The perjury trial of Roger Clemens sped along Tuesday morning after a federal judge sternly chided prosecutors and defense attorneys for going so slowly that they were boring jurors.

“Look at those people,” U.S. District Judge Reggie B. Walton told the lawyers, gesturing toward an empty jury box before proceedings began.

“Those folk are fed up,” Walton said. “You are boring the jurors. Somebody is going to pay a price for that.”

View Photo Gallery: The trial of Roger Clemens.

Walton said a juror apparently approached a law clerk to ask if they would ever be advised what the charges were because there seemed to be some confusion in the jury room. The judge felt that such a question posed a concern because it showed the jurors were talking before being sent to deliberate.

They case has been a slog the last few days as prosecutors introduced scientific evidence, photos and records.

“When you create a boring environment, which is being created in this case, it precipitates jurors to start talking about the case,” Walton said. “They are bored.”

He then brought the 12 jurors and four alternates into the room, admonishing them not to discuss the case until deliberations began.

Walton also dealt a setback to prosecutors by blocking them from introducing Clemens’s 1984 contract with the Boston Red Sox, his first Major League Baseball team.

Defense lawyers argued that the contract might prejudice jurors against baseball’s most decorated pitcher because he made so much money during his career. Prosecutors said they wanted to introduce the contract to help show that Clemens took steroids and Human Growth Hormone (HGH) to help extend his career.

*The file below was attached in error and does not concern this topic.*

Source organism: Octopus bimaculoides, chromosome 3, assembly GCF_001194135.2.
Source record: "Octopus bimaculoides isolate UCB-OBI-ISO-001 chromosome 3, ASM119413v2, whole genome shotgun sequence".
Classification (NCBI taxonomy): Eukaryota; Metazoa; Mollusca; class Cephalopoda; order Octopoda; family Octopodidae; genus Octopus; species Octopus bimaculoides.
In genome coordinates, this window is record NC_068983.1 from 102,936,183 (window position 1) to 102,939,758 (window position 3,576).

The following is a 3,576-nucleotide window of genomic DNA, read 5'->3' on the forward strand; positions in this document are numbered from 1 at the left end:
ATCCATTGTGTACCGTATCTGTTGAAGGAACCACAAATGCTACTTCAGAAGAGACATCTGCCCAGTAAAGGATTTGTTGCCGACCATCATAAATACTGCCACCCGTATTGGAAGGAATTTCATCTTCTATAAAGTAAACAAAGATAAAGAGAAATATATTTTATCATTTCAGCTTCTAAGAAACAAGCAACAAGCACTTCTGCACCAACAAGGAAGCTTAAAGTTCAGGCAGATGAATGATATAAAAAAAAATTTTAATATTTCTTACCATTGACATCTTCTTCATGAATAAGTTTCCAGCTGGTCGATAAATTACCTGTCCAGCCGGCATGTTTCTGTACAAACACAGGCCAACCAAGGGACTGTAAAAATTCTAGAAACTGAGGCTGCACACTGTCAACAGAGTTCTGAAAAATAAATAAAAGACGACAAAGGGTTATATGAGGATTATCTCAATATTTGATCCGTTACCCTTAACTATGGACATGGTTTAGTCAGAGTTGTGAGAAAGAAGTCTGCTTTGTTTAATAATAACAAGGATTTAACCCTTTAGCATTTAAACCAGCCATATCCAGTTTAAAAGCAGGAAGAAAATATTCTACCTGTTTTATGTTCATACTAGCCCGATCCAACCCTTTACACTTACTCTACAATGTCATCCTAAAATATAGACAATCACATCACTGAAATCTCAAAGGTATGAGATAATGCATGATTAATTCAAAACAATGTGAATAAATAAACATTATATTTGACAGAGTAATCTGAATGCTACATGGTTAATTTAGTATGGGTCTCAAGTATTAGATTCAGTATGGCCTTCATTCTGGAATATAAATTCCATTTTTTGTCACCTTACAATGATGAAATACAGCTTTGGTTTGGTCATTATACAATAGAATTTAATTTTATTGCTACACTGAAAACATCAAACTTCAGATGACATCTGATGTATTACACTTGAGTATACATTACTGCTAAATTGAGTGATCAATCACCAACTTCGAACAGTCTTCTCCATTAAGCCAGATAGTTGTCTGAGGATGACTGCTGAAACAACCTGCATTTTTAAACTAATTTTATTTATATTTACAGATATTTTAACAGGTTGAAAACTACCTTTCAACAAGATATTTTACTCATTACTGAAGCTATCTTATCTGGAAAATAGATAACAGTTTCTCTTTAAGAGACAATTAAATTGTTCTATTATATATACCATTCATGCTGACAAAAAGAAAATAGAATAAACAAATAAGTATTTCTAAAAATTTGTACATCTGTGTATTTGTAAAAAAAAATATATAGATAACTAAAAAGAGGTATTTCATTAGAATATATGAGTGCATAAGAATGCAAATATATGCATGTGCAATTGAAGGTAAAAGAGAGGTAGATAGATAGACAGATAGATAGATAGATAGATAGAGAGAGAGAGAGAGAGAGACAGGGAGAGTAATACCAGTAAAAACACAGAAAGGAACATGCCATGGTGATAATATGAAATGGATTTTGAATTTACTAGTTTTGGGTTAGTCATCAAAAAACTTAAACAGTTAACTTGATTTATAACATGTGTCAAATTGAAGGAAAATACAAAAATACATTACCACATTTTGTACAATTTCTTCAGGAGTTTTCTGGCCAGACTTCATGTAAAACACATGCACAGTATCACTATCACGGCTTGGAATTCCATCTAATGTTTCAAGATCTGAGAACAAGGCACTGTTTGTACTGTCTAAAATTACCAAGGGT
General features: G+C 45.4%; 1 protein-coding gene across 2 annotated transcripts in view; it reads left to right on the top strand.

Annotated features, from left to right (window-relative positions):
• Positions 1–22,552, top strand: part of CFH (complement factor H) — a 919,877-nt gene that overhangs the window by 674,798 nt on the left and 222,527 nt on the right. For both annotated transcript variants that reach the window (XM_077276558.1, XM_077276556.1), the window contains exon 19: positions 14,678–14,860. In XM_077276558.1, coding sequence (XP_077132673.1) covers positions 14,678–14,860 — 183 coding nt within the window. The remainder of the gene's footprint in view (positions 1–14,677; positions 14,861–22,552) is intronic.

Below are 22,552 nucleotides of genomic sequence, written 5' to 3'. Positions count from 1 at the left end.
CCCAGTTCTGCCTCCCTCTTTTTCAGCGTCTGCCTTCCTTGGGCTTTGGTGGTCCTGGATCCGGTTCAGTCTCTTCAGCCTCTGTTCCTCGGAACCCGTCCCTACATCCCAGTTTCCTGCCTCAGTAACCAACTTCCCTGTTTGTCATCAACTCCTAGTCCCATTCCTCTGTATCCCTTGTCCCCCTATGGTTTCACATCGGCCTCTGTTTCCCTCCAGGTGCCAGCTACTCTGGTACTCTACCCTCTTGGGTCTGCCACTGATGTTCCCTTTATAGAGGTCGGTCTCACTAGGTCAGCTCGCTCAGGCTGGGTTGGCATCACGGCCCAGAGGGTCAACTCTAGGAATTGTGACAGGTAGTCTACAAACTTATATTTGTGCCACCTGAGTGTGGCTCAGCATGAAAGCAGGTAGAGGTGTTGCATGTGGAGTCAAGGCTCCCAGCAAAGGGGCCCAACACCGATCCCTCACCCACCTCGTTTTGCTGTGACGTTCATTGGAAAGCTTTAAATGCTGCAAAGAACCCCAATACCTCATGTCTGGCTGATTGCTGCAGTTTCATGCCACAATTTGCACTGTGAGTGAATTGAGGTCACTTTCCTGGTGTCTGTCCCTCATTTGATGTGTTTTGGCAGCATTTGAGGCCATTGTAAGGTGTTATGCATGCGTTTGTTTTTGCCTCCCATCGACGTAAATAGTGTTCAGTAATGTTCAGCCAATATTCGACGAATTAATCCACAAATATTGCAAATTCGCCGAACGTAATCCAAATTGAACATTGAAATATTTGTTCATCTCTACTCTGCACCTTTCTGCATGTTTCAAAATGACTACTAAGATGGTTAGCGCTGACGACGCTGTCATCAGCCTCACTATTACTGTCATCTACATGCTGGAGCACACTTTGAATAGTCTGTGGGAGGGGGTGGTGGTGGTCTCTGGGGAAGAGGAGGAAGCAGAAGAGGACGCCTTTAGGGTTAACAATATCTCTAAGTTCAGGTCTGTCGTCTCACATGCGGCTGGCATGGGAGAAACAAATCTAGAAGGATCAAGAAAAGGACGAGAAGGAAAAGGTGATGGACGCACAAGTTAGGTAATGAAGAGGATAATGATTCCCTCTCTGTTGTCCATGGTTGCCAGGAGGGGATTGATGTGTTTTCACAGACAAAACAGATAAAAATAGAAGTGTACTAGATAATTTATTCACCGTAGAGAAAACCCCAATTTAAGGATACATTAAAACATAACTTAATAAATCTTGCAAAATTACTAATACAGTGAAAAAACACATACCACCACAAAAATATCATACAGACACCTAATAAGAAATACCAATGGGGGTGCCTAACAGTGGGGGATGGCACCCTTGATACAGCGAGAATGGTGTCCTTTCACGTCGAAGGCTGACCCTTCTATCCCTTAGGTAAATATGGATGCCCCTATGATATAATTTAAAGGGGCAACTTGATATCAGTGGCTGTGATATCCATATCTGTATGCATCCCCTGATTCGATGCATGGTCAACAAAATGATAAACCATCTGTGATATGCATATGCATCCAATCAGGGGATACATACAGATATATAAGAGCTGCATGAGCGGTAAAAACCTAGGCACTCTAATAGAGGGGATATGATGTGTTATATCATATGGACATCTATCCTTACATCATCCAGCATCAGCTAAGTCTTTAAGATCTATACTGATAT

But Walton said prosecutors’ case had a hole: They have no actual evidence that will show Clemens thought taking steroids might extend his career.

Another problem, the judge said, is that the last time prosecutors allege that Clemens took performance-enhancing drugs was 2001. “The Rocket” would go on to pitch until 2007.

“It’s a real flaw in your theory of him allegedly using [steroids] to extend his career if during the last six or seven years of his career there is no evidence he was using,” Walton said.

Clemens is being tried in the District’s federal court on charges he lied to Congress in 2008 when he denied ever having taken performance-enhancing drugs. Prosecutors allege that his former strength coach, Brian McNamee, injected him with such substances in 1998, 2000 and 2001.

After being admonished to speed up the trial, prosecutors called three trainers who worked with Clemens’s teams in Boston and Toronto.

The trainers all testified that they never injected Clemens with the pain killer lidocaine or the vitamin B-12, and that trainers and strength coaches did not have the authority to inject players with such medications. Clemens has contended that he received such injections from McNamee.

Before breaking for lunch, Melvin Thomas Craig, a former trainer on the Blue Jays, was testifying about treating Clemens for an abscess in his right buttocks in 1998. Medical records indicate that the abscess developed after a B-12 injection by a team doctor.

But McNamee has testified that he believed the abscess was created by a sloppy steroid injection, though he told Congressional investigators that the boil developed in the left buttocks, not the right.

View Photo Gallery: Roger Clemens through the years.

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